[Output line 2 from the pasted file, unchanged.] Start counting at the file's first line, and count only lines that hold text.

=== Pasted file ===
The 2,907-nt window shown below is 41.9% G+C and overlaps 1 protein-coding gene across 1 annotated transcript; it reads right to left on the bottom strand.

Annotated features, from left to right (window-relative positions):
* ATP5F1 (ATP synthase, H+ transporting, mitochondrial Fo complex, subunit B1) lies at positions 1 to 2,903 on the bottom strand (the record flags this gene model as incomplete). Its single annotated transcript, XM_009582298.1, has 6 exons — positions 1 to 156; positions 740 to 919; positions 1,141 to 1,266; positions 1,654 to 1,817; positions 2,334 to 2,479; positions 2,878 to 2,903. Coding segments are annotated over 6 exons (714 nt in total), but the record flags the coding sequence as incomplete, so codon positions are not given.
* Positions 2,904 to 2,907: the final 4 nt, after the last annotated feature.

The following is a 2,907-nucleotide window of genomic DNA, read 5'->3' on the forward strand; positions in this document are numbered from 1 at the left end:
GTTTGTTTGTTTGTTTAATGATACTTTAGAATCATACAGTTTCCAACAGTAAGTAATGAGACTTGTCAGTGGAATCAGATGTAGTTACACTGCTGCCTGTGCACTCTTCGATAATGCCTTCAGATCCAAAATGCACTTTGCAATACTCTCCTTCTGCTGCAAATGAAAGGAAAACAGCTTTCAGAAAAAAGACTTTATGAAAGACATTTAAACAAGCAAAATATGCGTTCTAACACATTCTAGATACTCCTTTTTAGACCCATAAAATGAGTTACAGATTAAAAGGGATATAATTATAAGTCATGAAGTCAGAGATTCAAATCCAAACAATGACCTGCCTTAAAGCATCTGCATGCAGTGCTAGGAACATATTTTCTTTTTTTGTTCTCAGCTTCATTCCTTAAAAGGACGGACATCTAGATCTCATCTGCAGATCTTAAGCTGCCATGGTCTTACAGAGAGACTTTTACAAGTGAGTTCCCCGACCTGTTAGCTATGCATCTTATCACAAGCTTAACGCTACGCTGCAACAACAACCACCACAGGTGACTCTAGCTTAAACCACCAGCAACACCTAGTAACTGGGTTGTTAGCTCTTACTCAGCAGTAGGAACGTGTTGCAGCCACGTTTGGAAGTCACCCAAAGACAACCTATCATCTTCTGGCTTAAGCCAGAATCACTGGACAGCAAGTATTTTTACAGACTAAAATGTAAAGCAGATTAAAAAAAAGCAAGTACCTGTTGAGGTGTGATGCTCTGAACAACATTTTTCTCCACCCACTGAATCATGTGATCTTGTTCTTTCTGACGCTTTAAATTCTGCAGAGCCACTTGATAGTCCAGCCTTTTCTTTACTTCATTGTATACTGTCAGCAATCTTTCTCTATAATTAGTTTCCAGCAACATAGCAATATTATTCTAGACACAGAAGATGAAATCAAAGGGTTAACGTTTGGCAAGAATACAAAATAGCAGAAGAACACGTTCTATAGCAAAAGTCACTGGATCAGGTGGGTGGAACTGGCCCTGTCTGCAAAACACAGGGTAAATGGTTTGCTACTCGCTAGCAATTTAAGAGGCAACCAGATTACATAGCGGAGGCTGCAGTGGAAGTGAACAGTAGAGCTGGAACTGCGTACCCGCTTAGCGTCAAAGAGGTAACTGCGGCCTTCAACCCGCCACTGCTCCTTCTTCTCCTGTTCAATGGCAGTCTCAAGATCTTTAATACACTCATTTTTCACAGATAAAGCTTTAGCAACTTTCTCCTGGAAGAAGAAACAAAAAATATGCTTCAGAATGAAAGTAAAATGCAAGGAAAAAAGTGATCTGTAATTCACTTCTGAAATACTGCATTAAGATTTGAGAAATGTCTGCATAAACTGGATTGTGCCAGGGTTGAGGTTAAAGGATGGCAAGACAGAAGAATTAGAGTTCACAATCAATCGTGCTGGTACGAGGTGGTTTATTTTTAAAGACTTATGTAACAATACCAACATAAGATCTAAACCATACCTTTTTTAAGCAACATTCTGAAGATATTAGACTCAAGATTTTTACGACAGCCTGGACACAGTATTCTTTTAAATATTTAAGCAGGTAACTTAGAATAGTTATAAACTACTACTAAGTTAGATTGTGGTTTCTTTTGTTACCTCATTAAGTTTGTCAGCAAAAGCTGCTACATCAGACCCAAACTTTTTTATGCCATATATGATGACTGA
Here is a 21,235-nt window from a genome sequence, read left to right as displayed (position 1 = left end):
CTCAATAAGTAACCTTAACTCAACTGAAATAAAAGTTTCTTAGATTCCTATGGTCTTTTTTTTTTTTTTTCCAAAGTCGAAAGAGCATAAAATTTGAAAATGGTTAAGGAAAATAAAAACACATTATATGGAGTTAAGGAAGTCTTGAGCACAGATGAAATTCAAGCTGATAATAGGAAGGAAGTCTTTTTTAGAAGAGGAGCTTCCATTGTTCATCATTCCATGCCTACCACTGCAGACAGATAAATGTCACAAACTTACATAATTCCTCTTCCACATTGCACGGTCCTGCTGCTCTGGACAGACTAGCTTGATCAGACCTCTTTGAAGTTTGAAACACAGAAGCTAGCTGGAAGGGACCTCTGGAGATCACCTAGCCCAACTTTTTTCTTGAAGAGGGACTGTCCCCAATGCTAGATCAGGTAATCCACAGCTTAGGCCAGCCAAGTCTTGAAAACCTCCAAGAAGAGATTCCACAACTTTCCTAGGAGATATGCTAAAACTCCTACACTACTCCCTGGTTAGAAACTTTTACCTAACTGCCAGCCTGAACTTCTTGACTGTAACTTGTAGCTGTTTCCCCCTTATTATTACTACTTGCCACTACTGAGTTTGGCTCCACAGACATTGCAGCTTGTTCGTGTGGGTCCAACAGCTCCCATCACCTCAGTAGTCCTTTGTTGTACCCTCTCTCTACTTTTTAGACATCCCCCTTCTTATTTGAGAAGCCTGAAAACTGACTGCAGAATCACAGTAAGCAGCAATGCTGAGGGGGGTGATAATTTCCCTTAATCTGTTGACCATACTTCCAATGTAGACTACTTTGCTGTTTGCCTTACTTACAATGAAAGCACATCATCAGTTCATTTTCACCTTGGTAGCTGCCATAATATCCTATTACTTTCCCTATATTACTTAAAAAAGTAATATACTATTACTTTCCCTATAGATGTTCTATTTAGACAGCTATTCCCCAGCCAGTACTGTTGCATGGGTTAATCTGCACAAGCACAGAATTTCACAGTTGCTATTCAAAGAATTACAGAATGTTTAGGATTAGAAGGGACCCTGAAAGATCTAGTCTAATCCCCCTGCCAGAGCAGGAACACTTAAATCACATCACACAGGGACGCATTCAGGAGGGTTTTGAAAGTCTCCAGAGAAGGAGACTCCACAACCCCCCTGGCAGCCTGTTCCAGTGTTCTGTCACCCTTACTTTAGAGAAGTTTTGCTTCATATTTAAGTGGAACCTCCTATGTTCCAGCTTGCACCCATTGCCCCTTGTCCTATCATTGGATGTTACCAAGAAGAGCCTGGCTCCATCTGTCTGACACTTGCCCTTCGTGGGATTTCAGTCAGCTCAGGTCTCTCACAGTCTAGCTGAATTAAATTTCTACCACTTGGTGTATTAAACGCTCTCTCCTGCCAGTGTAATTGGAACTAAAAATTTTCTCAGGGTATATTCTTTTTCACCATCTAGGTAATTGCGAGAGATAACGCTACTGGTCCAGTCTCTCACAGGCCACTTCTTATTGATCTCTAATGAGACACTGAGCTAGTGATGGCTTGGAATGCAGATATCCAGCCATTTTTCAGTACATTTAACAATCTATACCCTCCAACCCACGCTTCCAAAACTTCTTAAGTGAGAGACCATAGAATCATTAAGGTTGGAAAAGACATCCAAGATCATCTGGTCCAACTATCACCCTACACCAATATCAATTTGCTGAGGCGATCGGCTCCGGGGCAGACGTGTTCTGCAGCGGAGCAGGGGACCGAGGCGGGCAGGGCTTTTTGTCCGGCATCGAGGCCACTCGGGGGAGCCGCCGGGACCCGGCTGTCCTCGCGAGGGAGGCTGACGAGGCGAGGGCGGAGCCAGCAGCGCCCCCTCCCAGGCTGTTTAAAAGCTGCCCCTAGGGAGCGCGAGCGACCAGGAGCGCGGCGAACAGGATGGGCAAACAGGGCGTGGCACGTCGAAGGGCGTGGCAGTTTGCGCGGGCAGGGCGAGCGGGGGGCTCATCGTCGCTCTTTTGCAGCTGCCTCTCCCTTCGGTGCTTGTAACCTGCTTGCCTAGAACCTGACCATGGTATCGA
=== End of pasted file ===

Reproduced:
Annotated features, from left to right (window-relative positions):